What role does technology play in enabling impact investing and social entrepreneurship?
The role of technologies from the mobile phone to cloud services, blockchain, and artificial intelligence is vast in their application to enhancing social impact, improving the efficiency, transparency and trust as we leapfrog old infrastructures and create digital systems that people in underserved communities can now access and control.
From Sproxil (addressing pirated medicines and goods), to Zipline (drones delivering life-saving donor blood to remote areas of Rwanda) to Silulo Ulutho Technologies (digitally empowering women and youth), exciting new ways of addressing inclusion, education and health are possible, and applications are being used in many other areas such as land rights, financial literacy etc.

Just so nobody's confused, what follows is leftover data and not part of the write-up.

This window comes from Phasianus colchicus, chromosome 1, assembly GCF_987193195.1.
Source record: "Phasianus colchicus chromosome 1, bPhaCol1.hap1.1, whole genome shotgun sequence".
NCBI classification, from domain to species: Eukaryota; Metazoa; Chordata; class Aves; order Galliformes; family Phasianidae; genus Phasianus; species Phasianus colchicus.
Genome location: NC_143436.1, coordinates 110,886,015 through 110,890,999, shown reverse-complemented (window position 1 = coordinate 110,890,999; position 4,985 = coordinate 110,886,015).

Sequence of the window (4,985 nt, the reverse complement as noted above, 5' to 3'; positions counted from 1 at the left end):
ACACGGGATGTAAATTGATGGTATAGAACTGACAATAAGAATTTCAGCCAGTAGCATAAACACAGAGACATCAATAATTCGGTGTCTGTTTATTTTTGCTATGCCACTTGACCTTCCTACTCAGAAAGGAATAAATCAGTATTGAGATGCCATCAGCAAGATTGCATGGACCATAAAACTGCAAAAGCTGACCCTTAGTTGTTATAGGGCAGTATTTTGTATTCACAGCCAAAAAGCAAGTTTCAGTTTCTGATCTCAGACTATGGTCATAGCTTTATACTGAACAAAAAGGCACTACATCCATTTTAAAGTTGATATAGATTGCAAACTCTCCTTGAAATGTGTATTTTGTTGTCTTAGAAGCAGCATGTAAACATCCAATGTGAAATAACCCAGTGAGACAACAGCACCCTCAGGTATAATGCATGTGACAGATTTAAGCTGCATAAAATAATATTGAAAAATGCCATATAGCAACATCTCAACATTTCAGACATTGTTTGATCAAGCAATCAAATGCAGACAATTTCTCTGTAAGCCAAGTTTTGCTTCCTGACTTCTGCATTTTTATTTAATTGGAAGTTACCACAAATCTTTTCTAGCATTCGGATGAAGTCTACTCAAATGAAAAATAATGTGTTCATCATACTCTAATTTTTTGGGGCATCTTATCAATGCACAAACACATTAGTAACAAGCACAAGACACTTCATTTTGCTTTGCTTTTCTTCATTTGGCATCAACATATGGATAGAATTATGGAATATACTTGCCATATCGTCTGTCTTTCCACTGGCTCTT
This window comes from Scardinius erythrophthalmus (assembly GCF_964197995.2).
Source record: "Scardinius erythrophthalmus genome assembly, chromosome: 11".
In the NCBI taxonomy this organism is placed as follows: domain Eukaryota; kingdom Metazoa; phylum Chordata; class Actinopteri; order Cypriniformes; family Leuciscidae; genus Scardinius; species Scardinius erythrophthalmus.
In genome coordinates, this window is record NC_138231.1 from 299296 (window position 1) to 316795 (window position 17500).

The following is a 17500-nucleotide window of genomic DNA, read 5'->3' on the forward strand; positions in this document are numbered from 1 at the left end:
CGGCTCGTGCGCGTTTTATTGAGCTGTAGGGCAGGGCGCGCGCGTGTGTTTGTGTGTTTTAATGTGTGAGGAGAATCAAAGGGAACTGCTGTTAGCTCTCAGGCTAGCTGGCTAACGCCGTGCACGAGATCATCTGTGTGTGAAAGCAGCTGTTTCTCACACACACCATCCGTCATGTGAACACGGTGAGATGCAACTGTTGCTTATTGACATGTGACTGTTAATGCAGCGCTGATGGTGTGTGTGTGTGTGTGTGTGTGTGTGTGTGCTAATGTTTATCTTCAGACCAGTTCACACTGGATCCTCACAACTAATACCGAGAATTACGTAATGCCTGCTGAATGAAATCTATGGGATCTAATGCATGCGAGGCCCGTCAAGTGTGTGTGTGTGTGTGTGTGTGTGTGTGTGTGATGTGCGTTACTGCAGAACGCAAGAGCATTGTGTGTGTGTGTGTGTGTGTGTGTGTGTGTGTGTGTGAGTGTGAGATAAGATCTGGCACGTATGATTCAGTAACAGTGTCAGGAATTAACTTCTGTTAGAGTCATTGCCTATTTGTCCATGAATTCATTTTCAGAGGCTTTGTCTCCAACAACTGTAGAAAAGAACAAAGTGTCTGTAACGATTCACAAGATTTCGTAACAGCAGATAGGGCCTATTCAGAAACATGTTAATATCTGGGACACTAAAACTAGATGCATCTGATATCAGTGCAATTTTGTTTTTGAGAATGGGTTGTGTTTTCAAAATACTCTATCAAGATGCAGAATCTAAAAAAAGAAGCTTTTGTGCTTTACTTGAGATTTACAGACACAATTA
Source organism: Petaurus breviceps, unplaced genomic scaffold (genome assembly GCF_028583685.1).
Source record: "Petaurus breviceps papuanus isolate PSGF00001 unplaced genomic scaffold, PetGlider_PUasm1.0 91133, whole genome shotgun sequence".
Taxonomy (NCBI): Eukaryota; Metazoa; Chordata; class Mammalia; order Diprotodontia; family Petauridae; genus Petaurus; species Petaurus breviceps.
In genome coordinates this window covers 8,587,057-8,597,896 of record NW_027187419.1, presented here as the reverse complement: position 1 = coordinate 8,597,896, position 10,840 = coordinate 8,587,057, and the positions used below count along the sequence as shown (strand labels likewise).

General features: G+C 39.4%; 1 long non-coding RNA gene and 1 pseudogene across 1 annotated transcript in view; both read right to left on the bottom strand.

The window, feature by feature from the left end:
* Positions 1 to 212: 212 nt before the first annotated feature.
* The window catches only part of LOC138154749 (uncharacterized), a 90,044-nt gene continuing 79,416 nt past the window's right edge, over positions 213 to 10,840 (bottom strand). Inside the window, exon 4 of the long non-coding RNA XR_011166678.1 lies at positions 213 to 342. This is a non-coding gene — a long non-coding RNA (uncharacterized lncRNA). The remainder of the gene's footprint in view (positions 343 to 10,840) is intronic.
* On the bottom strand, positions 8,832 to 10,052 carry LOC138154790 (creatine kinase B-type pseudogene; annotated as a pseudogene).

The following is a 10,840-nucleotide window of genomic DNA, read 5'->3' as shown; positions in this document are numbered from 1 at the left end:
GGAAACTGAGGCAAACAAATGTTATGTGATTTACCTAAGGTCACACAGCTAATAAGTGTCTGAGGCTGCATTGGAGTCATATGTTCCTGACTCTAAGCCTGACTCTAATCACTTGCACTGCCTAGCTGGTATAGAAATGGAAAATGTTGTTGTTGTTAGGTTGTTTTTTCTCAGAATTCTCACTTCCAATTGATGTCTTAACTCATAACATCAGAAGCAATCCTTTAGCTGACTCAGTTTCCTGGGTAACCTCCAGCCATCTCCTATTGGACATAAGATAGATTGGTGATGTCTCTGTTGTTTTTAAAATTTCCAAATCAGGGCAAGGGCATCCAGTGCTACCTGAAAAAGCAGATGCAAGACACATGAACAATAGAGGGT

While we have seen a great mobile penetration, much of Africa still suffers from high data costs, and insufficient investment in education and capacity to lead in areas of the fourth industrial revolution, with the risk that these technologies could negatively impact communities and further drive inequality.
Towards One Africa
In the alphabet soup of regional African trade blocs, will the AfCFTA ease the cost of doing business on the continent?
Ghana has been named the host of the African Continental Free Trade Area (AfCFTA) following four years of talks to form a 55-nation trade bloc. It will be the base for the AfCTA secretariat.
The opportunities for Africa with this new trade bloc are immense. The Economist Intelligence Unit estimates that the AfCFTA will create the world’s largest continental free-trade area, provided all 55 African Union (AU) members join, and has the potential to create an African single market of 1.2 billion consumers whilst eliminating about 90% of tariffs on goods over the next five years.